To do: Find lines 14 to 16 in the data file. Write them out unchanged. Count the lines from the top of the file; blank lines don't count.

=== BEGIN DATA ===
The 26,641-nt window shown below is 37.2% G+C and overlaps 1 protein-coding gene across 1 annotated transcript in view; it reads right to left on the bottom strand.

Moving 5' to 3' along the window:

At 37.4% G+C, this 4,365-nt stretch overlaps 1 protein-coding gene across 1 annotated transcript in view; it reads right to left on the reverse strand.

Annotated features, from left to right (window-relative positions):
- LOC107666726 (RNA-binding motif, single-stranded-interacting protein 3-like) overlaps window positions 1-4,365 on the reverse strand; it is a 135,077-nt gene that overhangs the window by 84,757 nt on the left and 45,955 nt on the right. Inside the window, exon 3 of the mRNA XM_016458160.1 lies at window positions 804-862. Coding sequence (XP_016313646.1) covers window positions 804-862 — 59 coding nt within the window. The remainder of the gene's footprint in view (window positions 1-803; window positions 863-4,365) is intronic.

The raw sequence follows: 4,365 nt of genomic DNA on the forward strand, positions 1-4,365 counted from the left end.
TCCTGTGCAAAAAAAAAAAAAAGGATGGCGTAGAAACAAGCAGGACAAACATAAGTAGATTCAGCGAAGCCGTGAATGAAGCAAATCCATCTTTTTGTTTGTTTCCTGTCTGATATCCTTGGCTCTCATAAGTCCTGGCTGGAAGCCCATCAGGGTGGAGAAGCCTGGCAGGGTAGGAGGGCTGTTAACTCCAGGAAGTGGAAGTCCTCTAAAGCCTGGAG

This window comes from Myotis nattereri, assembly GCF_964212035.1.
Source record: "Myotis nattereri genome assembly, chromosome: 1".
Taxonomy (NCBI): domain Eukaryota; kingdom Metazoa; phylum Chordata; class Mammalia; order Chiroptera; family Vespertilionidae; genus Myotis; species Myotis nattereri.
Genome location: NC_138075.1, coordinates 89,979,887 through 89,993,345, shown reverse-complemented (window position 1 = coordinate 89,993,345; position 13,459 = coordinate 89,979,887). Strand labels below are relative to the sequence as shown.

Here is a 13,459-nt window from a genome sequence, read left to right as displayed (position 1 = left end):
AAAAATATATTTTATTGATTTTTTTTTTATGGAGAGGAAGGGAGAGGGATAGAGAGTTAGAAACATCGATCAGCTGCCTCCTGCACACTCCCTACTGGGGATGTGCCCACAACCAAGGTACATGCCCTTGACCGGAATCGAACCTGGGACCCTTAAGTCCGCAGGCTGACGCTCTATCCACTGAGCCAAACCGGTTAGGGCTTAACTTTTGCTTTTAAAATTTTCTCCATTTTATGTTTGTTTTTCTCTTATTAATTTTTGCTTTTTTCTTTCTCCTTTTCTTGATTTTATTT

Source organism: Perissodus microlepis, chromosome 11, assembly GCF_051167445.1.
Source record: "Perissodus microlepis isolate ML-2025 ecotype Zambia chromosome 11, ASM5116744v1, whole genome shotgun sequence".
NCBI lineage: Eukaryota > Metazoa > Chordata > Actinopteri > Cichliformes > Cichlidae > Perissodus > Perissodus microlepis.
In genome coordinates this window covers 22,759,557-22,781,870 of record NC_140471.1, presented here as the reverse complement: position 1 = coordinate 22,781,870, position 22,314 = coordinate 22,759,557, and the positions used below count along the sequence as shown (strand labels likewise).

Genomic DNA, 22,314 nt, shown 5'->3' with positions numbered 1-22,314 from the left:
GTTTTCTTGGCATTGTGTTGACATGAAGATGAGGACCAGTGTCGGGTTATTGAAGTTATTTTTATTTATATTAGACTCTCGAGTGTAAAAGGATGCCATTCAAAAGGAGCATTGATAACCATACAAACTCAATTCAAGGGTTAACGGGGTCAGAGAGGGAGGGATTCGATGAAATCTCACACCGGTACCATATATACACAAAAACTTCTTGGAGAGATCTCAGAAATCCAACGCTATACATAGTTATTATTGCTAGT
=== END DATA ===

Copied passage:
Source organism: Perissodus microlepis, chromosome 11, assembly GCF_051167445.1.
Source record: "Perissodus microlepis isolate ML-2025 ecotype Zambia chromosome 11, ASM5116744v1, whole genome shotgun sequence".
NCBI lineage: Eukaryota > Metazoa > Chordata > Actinopteri > Cichliformes > Cichlidae > Perissodus > Perissodus microlepis.